What happened

Shares of Zoom Video Communications (NASDAQ:ZM) fell 29.5% last month, according to data provided by S&P Global Market Intelligence, as investors responded to the company's third-quarter results and processed news about COVID-19 vaccines.

So what 

Zoom has been a tech stock darling over the past year, with its share price skyrocketing 396% in 2020. At the beginning of December, the company released its third-quarter results, which boasted a sales increase of 367% year over year and a net addition of 63,500 new business customers. 

A red line graph pointing down.

Image source: Getty Images.

Those were very impressive results, of course, which were fueled by lockdowns and social distancing, but some investors were concerned that the company estimated that 2021 revenue growth would be slower than it was in 2020. As a result, some investors sold their shares after the third-quarter report was released. 

Zoom's stock took another hit toward the end of December, seemingly on no company-specific news. But investors may have been responding to news the COVID-19 vaccines were beginning to be distributed in the United States. Vaccines could eventually bring an end to the pandemic, which in turn could significantly reduce the demand for Zoom's video services. 

It's also possible that some investors were simply taking some of their gains from Zoom's impressive 2020 run-up as they look for other stocks to invest in for 2021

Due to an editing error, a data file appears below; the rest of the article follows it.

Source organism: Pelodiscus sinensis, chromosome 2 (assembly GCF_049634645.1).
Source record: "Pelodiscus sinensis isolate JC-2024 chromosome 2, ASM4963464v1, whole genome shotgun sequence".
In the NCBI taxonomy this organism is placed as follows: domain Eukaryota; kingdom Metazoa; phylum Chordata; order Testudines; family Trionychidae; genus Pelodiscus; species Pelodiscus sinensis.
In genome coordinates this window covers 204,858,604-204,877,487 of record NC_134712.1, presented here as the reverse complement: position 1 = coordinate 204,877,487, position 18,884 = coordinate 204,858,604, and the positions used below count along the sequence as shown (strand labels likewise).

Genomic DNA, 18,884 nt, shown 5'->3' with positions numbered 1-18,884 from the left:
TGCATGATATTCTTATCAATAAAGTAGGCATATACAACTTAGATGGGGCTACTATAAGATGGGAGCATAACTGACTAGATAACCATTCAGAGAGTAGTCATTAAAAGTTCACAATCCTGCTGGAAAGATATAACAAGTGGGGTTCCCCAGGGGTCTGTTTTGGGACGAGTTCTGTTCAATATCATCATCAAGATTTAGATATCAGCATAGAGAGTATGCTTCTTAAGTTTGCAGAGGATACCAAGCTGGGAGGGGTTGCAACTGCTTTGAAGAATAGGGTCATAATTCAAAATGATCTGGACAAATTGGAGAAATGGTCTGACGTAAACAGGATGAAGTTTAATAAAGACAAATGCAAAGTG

Now what 

Zoom investors are likely trying to figure out whether not this company is still worth holding onto in 2021, and potential investors are trying to decide if Zoom is still a buy. While I don't have a crystal ball, I think Zoom is likely to continue seeing significant growth as the pandemic continues to force countries into lockdowns. Additionally, a slower-than-estimated rollout of vaccines in the U.S. and in Europe could translate into continued social distancing far into 2021. That being said, it's unlikely that the company will replicate the same break-neck growth it experienced in 2020.

This article represents the opinion of the writer, who may disagree with the “official” recommendation position of a Motley Fool premium advisory service. We’re motley! Questioning an investing thesis -- even one of our own -- helps us all think critically about investing and make decisions that help us become smarter, happier, and richer.